TOKYO -- Ringer Hut, a restaurant chain specializing in Nagasaki champon noodle dishes, is pushing ahead with the installation of vending machines selling frozen versions of its products for people to savor at home.
The chain hopes the machines will help boost sales and offset the negative impact of the spread of the coronavirus as much as possible. So far, the machines have done better than expected, and the chain has announced the installation of the vending machines outside 26 Ringer Hut outlets as of the end of 2021.
The large, yellow vending machines, with a height of 1.8 meters, width of 1 meter and depth of 80 centimeters, featuring the chain's "R" logo, stand out even from a distance. The machines sell six kinds of frozen products developed for people to enjoy at home, including "Nagasaki Champon" and "Nagasaki Sara Udon" noodles and "Chahan" fried rice -- all priced at 450 yen each -- and sets of 12 gyoza dumplings, priced at 350 yen per set.
The idea for the vending machines came from a restaurant manager. While pouring efforts into take-out food amid the coronavirus pandemic, the manager thought, "Other companies sell their products in vending machines; we could easily do the same."
On June 18, 2021, Ringer Hut set up a vending machine outside the entrance of its Sakai Mozu outlet in the Osaka Prefecture city of Sakai. In one week, the vending machine sold four times the amount of frozen products that were sold inside the restaurant, and sales have been increasing since.
In response to the machine's good performance, Ringer Hut is increasing the number of its vending machines. It picked out 30 of its approximately 600 outlets in Japan suited to operating the machines, and in mid-October it decided to place the machines in five locations in the Kanto area in eastern Japan where it could expect good sales. They included the Iidabashi Higashi-guchi outlet in Tokyo's Chiyoda Ward and the Kampachi-dori Shimura outlet in the capital's Itabashi Ward. The company subsequently announced the installation of more machines, bringing the total number to 26 including the Sakai outlet as of the end of 2021.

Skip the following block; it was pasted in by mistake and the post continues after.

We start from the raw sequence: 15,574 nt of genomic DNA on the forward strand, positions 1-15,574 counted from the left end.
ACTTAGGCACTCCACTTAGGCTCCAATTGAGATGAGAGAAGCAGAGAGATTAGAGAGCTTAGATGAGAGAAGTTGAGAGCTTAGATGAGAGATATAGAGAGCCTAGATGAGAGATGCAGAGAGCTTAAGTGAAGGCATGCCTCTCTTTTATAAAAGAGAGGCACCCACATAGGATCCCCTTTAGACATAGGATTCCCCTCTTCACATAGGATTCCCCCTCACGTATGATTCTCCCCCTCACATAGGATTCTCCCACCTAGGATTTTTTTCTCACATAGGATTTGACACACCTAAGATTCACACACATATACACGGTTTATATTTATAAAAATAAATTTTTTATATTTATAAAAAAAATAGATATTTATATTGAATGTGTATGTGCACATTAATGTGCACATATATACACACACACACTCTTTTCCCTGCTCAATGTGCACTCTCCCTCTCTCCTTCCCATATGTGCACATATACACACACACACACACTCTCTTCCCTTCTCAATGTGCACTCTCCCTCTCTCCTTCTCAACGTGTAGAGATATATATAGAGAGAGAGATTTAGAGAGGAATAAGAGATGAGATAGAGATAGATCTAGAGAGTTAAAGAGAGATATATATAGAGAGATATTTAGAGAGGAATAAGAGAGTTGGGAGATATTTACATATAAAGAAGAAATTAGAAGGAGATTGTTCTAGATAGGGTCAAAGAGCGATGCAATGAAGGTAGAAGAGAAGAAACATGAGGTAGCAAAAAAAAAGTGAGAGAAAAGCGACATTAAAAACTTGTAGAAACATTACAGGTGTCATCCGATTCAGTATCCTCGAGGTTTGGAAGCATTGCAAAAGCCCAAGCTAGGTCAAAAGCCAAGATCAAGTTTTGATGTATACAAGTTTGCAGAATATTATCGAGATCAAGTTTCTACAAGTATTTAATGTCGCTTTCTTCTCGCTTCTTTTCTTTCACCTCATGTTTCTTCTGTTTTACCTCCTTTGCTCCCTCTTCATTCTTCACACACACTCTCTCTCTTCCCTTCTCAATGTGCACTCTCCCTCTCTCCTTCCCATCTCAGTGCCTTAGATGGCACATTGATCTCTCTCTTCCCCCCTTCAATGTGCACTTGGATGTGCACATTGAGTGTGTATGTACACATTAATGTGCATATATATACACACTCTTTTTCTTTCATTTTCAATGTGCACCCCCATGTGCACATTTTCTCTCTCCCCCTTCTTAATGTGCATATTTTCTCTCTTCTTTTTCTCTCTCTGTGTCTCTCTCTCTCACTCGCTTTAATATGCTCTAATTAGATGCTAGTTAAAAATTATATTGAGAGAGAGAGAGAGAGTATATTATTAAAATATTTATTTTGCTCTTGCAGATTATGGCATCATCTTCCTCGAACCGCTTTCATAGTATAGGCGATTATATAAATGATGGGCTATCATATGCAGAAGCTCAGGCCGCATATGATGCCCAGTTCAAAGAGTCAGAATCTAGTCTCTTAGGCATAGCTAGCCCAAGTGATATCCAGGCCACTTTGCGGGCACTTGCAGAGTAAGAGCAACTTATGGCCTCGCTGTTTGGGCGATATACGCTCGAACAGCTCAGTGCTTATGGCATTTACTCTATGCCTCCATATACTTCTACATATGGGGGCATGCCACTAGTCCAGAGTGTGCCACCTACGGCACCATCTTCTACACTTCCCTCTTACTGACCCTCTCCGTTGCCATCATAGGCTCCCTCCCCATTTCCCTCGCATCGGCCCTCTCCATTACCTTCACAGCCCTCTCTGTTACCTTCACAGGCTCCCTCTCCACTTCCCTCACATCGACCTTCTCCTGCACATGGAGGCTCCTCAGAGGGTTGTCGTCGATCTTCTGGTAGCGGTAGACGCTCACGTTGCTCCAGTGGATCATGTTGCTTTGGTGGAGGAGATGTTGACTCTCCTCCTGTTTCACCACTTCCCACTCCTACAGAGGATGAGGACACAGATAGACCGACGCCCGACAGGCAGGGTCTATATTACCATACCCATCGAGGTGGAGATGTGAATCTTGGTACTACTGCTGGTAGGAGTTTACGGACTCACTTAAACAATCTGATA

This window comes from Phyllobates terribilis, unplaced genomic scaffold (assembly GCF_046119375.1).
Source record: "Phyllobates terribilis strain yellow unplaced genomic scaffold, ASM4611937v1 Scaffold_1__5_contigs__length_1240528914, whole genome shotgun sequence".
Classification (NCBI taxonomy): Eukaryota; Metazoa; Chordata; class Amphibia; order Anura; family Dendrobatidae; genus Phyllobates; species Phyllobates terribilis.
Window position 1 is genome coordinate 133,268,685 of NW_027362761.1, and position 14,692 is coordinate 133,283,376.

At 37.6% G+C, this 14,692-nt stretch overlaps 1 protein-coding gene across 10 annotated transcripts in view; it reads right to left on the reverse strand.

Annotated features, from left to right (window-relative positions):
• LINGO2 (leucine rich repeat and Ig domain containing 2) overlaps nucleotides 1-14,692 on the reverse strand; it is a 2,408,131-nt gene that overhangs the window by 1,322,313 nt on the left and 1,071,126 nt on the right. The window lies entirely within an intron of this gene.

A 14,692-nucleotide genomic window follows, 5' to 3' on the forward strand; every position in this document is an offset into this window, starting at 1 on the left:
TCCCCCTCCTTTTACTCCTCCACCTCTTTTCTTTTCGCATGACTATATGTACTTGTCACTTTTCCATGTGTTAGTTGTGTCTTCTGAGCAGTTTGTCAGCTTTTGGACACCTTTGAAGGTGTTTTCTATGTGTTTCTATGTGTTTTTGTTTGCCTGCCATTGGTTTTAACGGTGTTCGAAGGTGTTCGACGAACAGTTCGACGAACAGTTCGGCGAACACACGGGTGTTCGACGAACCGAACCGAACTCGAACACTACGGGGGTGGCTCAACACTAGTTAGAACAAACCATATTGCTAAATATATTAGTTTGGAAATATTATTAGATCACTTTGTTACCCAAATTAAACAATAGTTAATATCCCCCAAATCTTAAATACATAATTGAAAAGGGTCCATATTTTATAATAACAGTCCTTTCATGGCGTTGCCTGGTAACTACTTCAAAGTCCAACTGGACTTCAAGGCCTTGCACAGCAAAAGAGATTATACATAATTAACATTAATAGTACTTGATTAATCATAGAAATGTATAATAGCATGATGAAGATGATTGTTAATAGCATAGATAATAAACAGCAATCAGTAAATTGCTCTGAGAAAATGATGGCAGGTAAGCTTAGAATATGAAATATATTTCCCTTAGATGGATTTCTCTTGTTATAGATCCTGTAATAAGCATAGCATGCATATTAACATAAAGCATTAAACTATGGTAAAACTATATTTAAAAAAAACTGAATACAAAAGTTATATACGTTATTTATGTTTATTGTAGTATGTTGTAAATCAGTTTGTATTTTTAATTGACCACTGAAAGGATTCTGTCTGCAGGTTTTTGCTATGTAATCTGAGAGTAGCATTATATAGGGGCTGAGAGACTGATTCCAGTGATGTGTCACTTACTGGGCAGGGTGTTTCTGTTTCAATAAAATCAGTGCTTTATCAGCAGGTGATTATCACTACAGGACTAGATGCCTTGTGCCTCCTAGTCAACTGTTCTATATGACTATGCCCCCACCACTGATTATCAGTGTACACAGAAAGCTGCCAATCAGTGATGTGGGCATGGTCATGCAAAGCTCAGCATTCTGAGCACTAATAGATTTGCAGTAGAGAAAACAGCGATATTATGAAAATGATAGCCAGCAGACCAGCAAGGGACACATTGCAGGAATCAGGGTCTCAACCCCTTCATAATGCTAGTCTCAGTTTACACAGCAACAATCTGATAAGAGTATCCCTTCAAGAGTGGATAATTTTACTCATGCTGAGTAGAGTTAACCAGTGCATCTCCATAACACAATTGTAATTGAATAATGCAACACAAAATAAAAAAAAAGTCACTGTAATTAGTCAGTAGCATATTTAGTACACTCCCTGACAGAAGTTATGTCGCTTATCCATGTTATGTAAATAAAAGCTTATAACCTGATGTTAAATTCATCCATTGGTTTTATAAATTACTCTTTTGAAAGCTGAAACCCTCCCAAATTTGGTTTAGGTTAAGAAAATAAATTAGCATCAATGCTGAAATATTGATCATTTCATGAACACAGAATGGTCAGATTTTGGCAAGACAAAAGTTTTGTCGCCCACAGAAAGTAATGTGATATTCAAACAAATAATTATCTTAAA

"Nagasaki Champon" dishes make up 30% of the machines' sales, while the "Nagasaki Sara Udon" and "Gyoza" items each make up about 20% of sales. The company says the machines sell around 30 to 40 frozen items per day at each outlet.
Around 20% of sales come from nighttime users making purchases after the restaurants have closed. Hiroshi Nakamura, head of the business administration department of Ringer Hut Japan Co., commented, "This 20% is big. Although the vending machines are big and yellow and stand out, we didn't expect people to go out of their way to come and buy products after the restaurants had closed. I wonder if the unique characteristic of vending machines, of being able to make purchases anytime you like has had an influence." As the coronavirus pandemic continues, the fact that vending machines do not require face-to-face or other direct contact has also apparently been a factor.
Due to the impact of shortened business hours because of the coronavirus crisis, Ringer Hut's consolidated sales for the financial year ending in February 2021 fell to 34 billion yen (approx. $293.5 million), representing a drop of about 30% compared to the previous year. It registered an operating loss of about 5.4 billion yen (approx. $46.6 million), compared to a profit of 1.5 billion yen (approx. $12.9 million) the previous year.
To battle the tough business climate, the chain boosted the number of its outlets handling deliveries to 360, far more than before the pandemic, and set up counters at its outlets exclusively for take-out orders. As a result, the number of users besides those dining in rose to four times the level seen before the pandemic. The chain says it plans to increase the number of vending machines in 2022 as well.
As the restaurant industry continues to face a tough battle with no end to the coronavirus pandemic in sight, it appears that efforts to restore business performance will continue.
(Japanese original by Hiroki Masuda, Digital News Center)